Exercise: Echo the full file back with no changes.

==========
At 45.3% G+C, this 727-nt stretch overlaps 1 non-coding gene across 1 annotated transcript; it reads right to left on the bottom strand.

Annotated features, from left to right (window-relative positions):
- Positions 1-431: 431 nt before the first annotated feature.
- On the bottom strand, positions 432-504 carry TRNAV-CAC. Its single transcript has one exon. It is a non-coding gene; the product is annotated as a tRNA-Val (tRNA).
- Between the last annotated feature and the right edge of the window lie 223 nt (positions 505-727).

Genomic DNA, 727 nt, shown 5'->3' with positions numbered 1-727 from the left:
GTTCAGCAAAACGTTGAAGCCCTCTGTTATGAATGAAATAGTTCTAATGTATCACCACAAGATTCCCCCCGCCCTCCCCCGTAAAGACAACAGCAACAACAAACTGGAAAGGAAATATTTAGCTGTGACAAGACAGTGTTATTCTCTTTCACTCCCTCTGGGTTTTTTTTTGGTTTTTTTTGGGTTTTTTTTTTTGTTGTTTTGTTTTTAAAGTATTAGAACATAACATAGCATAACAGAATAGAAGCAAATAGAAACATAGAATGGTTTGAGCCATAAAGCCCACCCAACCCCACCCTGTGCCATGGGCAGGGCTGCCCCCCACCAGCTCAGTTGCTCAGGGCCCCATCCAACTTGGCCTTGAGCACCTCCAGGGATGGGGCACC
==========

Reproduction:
At 45.3% G+C, this 727-nt stretch overlaps 1 non-coding gene across 1 annotated transcript; it reads right to left on the bottom strand.

Annotated features, from left to right (window-relative positions):
- Positions 1-431: 431 nt before the first annotated feature.
- On the bottom strand, positions 432-504 carry TRNAV-CAC. Its single transcript has one exon. It is a non-coding gene; the product is annotated as a tRNA-Val (tRNA).
- Between the last annotated feature and the right edge of the window lie 223 nt (positions 505-727).

Genomic DNA, 727 nt, shown 5'->3' with positions numbered 1-727 from the left:
GTTCAGCAAAACGTTGAAGCCCTCTGTTATGAATGAAATAGTTCTAATGTATCACCACAAGATTCCCCCCGCCCTCCCCCGTAAAGACAACAGCAACAACAAACTGGAAAGGAAATATTTAGCTGTGACAAGACAGTGTTATTCTCTTTCACTCCCTCTGGGTTTTTTTTTGGTTTTTTTTGGGTTTTTTTTTTTGTTGTTTTGTTTTTAAAGTATTAGAACATAACATAGCATAACAGAATAGAAGCAAATAGAAACATAGAATGGTTTGAGCCATAAAGCCCACCCAACCCCACCCTGTGCCATGGGCAGGGCTGCCCCCCACCAGCTCAGTTGCTCAGGGCCCCATCCAACTTGGCCTTGAGCACCTCCAGGGATGGGGCACC